£117 - £157 per day + Competitive London rates: Randstad Education Group: * Pr...

    Primary NQTs required in Lambeth

    £117 - £157 per day + Competitive London rates: Randstad Education Group: * Pr...

    Day In a Page

    Scottish referendum: The Yes vote was the love that dared speak its name, but it was not to be

    Despite the result, this is the end of the status quo

    Boyd Tonkin on the fall-out from the Scottish referendum
    Manolo Blahnik: The high priest of heels talks flats, Englishness, and why he loves Mary Beard

    Manolo Blahnik: Flats, Englishness, and Mary Beard

    The shoe designer who has been dubbed 'the patron saint of the stiletto'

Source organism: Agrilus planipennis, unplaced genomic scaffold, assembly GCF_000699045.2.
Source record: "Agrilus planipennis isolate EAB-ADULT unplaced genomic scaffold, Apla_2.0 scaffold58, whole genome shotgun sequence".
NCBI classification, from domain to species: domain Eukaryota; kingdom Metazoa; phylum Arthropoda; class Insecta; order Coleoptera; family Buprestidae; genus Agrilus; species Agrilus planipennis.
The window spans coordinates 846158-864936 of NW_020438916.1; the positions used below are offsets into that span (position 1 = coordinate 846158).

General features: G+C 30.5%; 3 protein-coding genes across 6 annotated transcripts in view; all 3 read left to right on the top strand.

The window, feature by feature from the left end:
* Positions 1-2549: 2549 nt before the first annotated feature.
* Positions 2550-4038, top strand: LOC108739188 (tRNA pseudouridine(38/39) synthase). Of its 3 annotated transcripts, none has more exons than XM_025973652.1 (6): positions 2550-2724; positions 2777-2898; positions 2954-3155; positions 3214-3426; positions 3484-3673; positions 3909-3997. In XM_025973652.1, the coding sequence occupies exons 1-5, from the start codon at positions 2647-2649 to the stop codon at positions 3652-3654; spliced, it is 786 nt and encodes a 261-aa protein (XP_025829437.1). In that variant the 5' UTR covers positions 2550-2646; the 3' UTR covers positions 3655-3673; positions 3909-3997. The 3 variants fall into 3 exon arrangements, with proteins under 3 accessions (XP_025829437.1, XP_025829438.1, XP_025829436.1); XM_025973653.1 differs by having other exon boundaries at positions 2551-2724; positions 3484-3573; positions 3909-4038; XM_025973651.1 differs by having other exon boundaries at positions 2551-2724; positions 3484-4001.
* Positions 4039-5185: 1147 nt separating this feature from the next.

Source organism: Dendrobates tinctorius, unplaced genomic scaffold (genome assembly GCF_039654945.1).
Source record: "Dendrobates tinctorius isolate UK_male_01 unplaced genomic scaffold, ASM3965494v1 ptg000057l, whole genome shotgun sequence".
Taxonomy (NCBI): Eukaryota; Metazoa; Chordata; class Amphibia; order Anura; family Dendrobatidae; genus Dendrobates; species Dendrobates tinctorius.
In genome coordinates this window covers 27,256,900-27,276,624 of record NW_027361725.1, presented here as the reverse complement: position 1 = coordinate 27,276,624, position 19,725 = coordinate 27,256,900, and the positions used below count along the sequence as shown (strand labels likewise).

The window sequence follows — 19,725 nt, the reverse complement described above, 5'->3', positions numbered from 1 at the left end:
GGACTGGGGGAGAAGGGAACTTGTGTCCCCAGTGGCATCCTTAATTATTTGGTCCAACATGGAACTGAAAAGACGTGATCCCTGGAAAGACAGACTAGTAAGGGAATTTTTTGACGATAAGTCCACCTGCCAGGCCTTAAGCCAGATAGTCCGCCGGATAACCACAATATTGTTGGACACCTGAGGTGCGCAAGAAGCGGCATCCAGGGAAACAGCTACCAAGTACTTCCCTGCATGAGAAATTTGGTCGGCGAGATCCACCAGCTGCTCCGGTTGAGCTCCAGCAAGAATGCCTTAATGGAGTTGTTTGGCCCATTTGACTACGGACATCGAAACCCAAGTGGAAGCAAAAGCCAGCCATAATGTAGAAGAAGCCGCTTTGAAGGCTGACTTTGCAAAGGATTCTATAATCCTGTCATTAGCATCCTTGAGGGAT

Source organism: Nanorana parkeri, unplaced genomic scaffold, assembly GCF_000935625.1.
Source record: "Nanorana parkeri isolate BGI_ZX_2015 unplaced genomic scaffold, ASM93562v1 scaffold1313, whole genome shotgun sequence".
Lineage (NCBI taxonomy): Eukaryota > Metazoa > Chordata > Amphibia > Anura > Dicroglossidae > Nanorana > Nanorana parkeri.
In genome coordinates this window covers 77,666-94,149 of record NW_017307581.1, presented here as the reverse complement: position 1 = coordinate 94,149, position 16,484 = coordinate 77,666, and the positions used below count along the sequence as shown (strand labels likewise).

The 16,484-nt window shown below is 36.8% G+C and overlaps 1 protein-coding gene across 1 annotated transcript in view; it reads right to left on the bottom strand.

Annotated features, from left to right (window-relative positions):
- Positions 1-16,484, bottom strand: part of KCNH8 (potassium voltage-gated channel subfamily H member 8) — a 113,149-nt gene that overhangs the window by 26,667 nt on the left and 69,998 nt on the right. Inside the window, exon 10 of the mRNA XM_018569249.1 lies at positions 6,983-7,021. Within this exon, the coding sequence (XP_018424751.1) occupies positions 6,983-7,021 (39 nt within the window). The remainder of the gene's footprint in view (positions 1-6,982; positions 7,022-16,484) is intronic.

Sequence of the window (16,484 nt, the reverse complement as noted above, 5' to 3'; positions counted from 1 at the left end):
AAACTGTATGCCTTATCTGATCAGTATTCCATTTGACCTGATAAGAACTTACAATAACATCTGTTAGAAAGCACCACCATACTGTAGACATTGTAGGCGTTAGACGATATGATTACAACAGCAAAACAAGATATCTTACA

The Beatles biographer reveals exclusive original manuscripts of some of the best pop songs ever written

    Scrambled eggs and LSD

    Behind The Beatles' lyrics - thanks to Hunter Davis's original manuscript copies
    'Normcore' fashion: Blending in is the new standing out in latest catwalk non-trend

    'Normcore': Blending in is the new standing out

    Just when fashion was in grave danger of running out of trends, it only went and invented the non-trend. Rebecca Gonsalves investigates
    Dance’s new leading ladies fight back: How female vocalists are now writing their own hits

    New leading ladies of dance fight back

    How female vocalists are now writing their own hits
    Mystery of the Ground Zero wedding photo

    A shot in the dark

    Mystery of the wedding photo from Ground Zero
    His life, the universe and everything

    His life, the universe and everything

    New biography sheds light on comic genius of Douglas Adams